Don’t be afraid to walk. Walking breaks the run into smaller, more doable pieces. These breaks will allow you to run longer and faster. Walking breaks work best if you walk for one to five minutes.

When you finish your first run, don’t stop suddenly. Instead, walk for another five minutes to cool down gradually.

 

12.8km

You know you can run a 5K. Maybe you’ve already finished one. But a 12.8K? But you are a new runner, so you wonder—should I?

If you’ve covered at least 4kms, 3 to 4 days a week, for 2 months, the answer is: ohh yeah! The 12.8K is where endurance fun begins. It propels most new runners into uncharted, but highly rewarding, territory: around 60 minutes of running. Hitting that hour mark will push your cardiovascular fitness skyward and increase leg strength (not to mention give you an excuse for a victory dance). Plus, the added endurance can also boost your 5K time and lead you to longer races like the half and full marathon.

 

Training

Training for a 12.8km doesn’t have to take over your life. It allows you to set goals and train hard, but also enjoy the scenery and still have time to see friends.

  • Include longer slow runs – start with 40 minutes and start building by 5 minutes each week until you reach 80 minutes. Then you know that you will make the distance on race day. Run these sessions at conversation pace, it should be quite leisurely.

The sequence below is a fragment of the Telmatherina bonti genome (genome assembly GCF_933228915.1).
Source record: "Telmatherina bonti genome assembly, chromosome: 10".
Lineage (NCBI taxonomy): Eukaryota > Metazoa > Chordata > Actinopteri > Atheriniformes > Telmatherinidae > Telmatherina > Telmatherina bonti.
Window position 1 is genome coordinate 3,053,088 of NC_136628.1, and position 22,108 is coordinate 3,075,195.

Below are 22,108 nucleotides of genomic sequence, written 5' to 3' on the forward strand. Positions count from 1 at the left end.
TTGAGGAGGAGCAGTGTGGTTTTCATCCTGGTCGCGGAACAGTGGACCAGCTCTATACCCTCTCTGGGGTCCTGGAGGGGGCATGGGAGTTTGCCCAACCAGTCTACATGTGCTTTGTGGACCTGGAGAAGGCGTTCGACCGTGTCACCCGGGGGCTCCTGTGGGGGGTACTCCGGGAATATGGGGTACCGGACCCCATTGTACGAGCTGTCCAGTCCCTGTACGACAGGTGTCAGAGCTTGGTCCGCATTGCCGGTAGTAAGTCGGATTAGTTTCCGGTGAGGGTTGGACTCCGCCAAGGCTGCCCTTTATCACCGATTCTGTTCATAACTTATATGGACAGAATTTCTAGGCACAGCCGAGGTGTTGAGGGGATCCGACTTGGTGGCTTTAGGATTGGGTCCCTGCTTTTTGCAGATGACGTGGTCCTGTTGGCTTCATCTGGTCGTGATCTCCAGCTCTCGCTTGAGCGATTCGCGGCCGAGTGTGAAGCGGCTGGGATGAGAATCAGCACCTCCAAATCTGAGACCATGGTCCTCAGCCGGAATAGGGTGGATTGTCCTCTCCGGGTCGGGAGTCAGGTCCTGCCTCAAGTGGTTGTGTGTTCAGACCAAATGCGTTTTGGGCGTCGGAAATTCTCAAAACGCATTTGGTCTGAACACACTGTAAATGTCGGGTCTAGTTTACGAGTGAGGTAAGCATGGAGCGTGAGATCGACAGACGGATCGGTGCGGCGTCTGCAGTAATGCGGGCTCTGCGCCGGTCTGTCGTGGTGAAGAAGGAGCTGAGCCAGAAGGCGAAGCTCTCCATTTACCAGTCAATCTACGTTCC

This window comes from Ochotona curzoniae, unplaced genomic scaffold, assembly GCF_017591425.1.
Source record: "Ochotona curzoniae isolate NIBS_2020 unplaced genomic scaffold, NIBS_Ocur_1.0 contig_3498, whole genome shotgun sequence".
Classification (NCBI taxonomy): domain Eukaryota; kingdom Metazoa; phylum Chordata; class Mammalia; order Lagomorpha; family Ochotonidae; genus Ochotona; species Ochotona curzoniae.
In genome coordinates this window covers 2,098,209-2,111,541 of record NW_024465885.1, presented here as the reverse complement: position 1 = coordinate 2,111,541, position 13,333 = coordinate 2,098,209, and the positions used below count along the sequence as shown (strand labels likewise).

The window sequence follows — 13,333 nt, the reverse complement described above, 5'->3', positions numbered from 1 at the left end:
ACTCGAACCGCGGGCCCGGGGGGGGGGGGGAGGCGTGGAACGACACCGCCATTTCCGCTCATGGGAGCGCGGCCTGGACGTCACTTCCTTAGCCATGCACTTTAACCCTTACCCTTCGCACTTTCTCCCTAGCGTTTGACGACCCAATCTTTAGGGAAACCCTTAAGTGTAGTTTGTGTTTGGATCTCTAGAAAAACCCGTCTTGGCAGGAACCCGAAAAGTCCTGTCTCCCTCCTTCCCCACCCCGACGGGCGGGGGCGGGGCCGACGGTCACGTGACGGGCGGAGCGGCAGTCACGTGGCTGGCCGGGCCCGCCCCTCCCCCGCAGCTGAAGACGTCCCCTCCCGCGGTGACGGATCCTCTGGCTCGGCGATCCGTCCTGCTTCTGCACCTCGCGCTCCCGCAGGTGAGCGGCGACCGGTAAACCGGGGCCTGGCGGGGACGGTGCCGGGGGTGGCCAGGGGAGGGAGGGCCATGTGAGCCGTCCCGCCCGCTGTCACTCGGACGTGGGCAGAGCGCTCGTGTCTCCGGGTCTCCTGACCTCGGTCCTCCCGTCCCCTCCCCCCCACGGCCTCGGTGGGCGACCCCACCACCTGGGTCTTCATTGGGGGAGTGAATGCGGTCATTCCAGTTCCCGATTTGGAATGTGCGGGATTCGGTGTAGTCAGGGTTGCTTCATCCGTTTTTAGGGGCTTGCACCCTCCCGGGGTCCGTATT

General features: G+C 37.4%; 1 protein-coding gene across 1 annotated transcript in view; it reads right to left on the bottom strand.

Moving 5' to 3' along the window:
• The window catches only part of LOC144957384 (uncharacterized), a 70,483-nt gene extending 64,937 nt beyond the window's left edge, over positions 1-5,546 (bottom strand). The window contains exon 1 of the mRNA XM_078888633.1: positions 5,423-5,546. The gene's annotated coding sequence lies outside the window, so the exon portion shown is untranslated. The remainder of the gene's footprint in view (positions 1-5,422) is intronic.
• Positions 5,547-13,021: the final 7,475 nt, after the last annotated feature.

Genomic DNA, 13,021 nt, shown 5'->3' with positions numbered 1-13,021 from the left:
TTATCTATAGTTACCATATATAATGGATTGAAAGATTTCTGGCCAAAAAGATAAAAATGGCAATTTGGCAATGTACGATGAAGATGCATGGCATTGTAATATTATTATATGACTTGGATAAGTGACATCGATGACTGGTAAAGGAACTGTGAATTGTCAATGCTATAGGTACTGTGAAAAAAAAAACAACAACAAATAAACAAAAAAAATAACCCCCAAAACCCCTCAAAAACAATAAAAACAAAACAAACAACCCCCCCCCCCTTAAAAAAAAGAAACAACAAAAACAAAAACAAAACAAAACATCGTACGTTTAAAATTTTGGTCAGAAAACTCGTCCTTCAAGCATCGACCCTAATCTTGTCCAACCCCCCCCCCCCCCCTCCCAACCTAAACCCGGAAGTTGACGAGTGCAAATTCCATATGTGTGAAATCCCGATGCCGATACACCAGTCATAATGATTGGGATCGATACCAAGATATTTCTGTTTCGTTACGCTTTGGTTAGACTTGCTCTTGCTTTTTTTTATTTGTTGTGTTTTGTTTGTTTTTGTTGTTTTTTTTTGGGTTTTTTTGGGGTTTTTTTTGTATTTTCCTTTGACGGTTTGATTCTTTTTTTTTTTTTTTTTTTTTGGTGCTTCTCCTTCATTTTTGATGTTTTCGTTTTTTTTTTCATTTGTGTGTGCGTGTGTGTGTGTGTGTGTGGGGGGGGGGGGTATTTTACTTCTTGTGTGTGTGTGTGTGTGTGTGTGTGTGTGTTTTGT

• Shorter sharper sessions – combine speed work and strength endurance (running at a consistent pace) that allow you to concentrate on refining your running technique so it is as efficient as possible. Try 1-4 minutes repetitions at 80% effort with lots of recovery so you can get your heart rate back down.
  • Run uphill – it helps maintain posture and it works against gravity, so it builds strength and power. Most people do it too quickly, so don’t’ fall into the trap of running up too fast and walking back down. Run up a hill in control, and then ‘fall forward’ on the way back down. Don’t feel tempted to sprint, you risk injuring your calf muscles.

TRAIN WITH US!

If you would like some guidance, MetaSport have weekly coached sessions.  These are group sessions that are lots of fun, with an experienced coach to give you tips and feedback.  Check out our MetaSport training page for more information!

We will also be holding clinics prior to the race. These are great to learn tips and tricks that will give you confidence on race day. Find our more here.